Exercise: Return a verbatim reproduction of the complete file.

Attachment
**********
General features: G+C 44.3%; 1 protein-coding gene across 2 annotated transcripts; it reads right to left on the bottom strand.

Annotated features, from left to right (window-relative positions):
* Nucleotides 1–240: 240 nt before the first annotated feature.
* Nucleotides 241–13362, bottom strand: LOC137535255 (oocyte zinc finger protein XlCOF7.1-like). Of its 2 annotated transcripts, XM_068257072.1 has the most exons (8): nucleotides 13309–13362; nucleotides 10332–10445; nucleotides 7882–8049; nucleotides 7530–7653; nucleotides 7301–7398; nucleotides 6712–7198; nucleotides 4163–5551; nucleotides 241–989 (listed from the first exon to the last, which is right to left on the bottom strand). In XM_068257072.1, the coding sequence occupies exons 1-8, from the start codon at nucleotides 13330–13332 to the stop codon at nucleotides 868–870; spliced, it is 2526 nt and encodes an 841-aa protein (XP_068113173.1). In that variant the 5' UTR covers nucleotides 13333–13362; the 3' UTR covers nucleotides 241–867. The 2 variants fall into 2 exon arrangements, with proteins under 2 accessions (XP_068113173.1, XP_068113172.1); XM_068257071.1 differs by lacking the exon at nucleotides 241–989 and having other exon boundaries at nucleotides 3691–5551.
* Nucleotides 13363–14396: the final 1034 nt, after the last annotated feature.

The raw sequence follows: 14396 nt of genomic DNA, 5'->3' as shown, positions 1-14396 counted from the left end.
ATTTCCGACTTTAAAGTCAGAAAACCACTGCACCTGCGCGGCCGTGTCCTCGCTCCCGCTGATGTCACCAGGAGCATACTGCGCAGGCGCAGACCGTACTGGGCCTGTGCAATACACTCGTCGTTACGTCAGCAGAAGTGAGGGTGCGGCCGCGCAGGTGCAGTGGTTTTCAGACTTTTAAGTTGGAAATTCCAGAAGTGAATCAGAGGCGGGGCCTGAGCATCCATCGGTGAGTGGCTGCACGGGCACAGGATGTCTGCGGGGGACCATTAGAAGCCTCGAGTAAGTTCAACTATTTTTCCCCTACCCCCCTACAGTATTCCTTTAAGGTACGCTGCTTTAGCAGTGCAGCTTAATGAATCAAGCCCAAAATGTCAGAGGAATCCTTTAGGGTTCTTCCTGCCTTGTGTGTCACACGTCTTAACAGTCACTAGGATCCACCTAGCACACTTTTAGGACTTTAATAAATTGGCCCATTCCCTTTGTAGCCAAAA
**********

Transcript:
General features: G+C 44.3%; 1 protein-coding gene across 2 annotated transcripts; it reads right to left on the bottom strand.

Annotated features, from left to right (window-relative positions):
* Nucleotides 1–240: 240 nt before the first annotated feature.
* Nucleotides 241–13362, bottom strand: LOC137535255 (oocyte zinc finger protein XlCOF7.1-like). Of its 2 annotated transcripts, XM_068257072.1 has the most exons (8): nucleotides 13309–13362; nucleotides 10332–10445; nucleotides 7882–8049; nucleotides 7530–7653; nucleotides 7301–7398; nucleotides 6712–7198; nucleotides 4163–5551; nucleotides 241–989 (listed from the first exon to the last, which is right to left on the bottom strand). In XM_068257072.1, the coding sequence occupies exons 1-8, from the start codon at nucleotides 13330–13332 to the stop codon at nucleotides 868–870; spliced, it is 2526 nt and encodes an 841-aa protein (XP_068113173.1). In that variant the 5' UTR covers nucleotides 13333–13362; the 3' UTR covers nucleotides 241–867. The 2 variants fall into 2 exon arrangements, with proteins under 2 accessions (XP_068113173.1, XP_068113172.1); XM_068257071.1 differs by lacking the exon at nucleotides 241–989 and having other exon boundaries at nucleotides 3691–5551.
* Nucleotides 13363–14396: the final 1034 nt, after the last annotated feature.

The raw sequence follows: 14396 nt of genomic DNA, 5'->3' as shown, positions 1-14396 counted from the left end.
ATTTCCGACTTTAAAGTCAGAAAACCACTGCACCTGCGCGGCCGTGTCCTCGCTCCCGCTGATGTCACCAGGAGCATACTGCGCAGGCGCAGACCGTACTGGGCCTGTGCAATACACTCGTCGTTACGTCAGCAGAAGTGAGGGTGCGGCCGCGCAGGTGCAGTGGTTTTCAGACTTTTAAGTTGGAAATTCCAGAAGTGAATCAGAGGCGGGGCCTGAGCATCCATCGGTGAGTGGCTGCACGGGCACAGGATGTCTGCGGGGGACCATTAGAAGCCTCGAGTAAGTTCAACTATTTTTCCCCTACCCCCCTACAGTATTCCTTTAAGGTACGCTGCTTTAGCAGTGCAGCTTAATGAATCAAGCCCAAAATGTCAGAGGAATCCTTTAGGGTTCTTCCTGCCTTGTGTGTCACACGTCTTAACAGTCACTAGGATCCACCTAGCACACTTTTAGGACTTTAATAAATTGGCCCATTCCCTTTGTAGCCAAAA